New test facility for lightweight structures is commissioned

Lightweight structures, yes – but quiet ones please!

Jul 11, 2011 | MICHAEL HAGMANN
For the past few weeks now Empa scientists have enjoyed access to a new research and development platform which will allow them to improve acoustic insulation in lightweight structures. On June 30, 2011 the new lightweight structures test facility was inaugurated. Operated by Empa in conjunction with the Architecture, Wood and Civil Engineering Faculty of the Bern University of Applied Sciences (BUAS-AWCE) in Biel, the test infrastructure can be used to optimize the acoustic damping properties of multi-storied wooden structures.

Caption: How noise appears visually: a lightweight structural element is excited into resonance by sound waves. In order to predict the acoustic damping properties of materials and components their resonant frequencies must be measured. These are the frequencies at which objects vibrate naturally and these modes are easily excited. When this happens the acoustic damping is particularly poor. Among other techniques the Scanning Laser Vibrometer is used for resonance frequency analysis.


Lightweight construction is a technique increasingly in demand, above all in the building industry, since it is resource miserly and therefore economic. Wood, in particular, is expected in future to become increasingly important as a building material since it is a raw material which regenerates and is therefore sustainable. But lightweight structures have one major drawback. The less material used to manufacture a structural element, the less protection it offers against acoustic noise, especially at low frequencies which are perceived as particularly disturbing (think of the boom-boom effect of music with exaggerated bass tones).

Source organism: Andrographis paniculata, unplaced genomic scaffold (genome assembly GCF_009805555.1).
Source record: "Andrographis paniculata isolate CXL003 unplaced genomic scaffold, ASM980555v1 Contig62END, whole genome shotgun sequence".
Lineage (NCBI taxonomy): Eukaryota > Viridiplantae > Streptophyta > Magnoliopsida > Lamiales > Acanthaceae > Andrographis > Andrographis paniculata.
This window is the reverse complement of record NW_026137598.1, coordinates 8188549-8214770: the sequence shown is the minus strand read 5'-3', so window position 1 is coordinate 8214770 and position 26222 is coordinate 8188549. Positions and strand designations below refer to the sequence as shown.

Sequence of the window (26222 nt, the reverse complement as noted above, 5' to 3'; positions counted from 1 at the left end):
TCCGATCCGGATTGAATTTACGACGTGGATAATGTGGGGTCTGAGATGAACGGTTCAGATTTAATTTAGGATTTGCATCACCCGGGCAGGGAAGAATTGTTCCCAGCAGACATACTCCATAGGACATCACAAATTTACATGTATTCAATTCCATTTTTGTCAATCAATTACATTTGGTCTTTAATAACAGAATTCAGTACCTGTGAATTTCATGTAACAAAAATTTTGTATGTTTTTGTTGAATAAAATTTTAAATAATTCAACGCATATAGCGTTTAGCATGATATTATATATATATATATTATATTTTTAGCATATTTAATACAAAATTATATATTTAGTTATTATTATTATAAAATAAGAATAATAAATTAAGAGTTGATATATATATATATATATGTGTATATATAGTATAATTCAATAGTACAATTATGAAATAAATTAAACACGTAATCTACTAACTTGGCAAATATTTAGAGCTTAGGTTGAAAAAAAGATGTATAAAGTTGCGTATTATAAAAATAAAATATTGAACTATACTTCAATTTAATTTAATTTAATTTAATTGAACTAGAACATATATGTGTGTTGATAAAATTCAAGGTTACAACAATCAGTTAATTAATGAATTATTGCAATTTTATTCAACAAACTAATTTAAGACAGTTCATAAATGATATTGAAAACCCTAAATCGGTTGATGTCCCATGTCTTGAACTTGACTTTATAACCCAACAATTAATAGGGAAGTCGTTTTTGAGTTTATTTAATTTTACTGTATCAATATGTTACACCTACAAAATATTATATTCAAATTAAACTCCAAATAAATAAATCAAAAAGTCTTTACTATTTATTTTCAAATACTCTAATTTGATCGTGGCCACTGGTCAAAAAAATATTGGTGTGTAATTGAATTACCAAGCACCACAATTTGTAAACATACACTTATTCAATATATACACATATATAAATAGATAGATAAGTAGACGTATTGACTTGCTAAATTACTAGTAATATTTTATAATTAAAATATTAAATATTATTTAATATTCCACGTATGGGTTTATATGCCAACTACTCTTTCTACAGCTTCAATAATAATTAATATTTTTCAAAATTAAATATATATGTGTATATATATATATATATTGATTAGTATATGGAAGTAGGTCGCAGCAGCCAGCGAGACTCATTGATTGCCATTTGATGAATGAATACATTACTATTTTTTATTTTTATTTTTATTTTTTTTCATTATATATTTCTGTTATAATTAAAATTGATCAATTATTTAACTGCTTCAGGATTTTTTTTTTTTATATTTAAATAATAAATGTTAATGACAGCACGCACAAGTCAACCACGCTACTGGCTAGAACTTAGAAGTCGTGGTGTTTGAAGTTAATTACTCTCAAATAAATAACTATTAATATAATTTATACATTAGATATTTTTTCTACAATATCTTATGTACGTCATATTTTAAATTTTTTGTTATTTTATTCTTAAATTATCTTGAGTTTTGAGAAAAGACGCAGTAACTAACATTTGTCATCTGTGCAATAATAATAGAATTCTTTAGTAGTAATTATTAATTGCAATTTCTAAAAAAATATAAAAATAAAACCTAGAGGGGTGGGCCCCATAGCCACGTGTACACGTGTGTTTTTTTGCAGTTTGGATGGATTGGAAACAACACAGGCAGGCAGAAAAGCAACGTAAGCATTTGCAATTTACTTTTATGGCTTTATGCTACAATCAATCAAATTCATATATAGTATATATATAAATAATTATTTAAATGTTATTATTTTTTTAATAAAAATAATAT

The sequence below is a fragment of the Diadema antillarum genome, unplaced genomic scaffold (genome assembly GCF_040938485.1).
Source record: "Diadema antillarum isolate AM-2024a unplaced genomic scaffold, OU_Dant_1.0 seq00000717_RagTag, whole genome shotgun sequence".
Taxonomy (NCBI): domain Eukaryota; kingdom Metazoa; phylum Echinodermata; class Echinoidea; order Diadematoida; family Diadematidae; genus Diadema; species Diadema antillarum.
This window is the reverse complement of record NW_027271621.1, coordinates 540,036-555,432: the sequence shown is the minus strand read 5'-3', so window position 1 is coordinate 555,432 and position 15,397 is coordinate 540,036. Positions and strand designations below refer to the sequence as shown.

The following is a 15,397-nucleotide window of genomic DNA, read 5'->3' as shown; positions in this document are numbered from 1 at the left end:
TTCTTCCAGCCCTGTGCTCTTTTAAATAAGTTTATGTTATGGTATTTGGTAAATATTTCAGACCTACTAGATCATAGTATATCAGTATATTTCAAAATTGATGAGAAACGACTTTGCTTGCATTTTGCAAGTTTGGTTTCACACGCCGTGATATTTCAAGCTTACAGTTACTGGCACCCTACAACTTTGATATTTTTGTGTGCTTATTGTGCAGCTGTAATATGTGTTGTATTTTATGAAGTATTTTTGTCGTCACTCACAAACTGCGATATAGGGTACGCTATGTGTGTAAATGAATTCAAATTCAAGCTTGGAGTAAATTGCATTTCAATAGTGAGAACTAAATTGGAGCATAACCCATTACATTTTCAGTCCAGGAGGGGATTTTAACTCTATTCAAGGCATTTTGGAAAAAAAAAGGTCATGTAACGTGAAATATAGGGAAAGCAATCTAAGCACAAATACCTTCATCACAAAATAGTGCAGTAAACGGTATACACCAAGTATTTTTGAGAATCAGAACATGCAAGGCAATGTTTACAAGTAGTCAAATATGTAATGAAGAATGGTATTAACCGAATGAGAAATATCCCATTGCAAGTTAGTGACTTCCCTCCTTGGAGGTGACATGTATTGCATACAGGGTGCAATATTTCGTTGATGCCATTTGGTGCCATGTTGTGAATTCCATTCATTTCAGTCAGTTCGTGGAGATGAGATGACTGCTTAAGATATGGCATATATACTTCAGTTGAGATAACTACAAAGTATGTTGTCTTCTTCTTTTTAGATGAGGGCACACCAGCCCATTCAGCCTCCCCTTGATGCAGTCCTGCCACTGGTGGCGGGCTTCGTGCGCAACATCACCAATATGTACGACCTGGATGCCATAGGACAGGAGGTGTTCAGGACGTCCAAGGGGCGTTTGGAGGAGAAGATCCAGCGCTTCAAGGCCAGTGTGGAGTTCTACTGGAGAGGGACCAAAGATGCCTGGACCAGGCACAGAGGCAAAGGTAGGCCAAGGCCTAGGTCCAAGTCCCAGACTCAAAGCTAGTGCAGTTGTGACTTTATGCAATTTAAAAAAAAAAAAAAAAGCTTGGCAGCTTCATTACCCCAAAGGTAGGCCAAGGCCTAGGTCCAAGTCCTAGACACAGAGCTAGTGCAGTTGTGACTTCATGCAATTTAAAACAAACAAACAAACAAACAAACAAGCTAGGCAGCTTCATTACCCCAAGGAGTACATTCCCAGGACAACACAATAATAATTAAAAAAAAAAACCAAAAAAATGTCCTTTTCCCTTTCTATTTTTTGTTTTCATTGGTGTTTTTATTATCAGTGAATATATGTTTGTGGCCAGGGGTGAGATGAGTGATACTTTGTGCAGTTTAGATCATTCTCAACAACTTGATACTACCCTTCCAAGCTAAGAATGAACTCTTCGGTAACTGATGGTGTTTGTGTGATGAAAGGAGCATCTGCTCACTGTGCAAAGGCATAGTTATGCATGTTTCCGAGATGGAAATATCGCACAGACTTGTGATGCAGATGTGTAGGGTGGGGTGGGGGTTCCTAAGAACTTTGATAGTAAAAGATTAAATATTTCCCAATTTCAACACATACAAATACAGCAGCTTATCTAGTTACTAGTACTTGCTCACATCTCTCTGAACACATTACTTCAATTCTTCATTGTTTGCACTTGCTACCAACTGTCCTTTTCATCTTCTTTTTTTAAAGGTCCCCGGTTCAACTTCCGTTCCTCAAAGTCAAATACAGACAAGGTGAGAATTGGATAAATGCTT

It is technically quite possible to make lightweight structures with good acoustically damping properties but this rapidly becomes complicated and expensive. For example in order to offer the same level of acoustic insulation as a conventional "solidly" built house, a lightweight building must have a significantly greater floor-to-floor height in order to accommodate thicker, noise abating ceiling structures. This means that for a given maximum total height a house built using lightweight construction techniques has fewer floors, which reduces its profitability or potential income. In addition the acoustic calculations currently used during the planning phase are rather imprecise so that frequently it only becomes clear after the building is completed whether or not the required level of acoustic insulation actually has been achieved using the given construction elements and materials.


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The ribbon has been cut through, the inauguration is complete. Gian-Luca Bona (left, Director of Empa) and Heinz Mueller, (right, Director of BUAS-AWCE) hand over the lightweight structures testing facility to the researchers.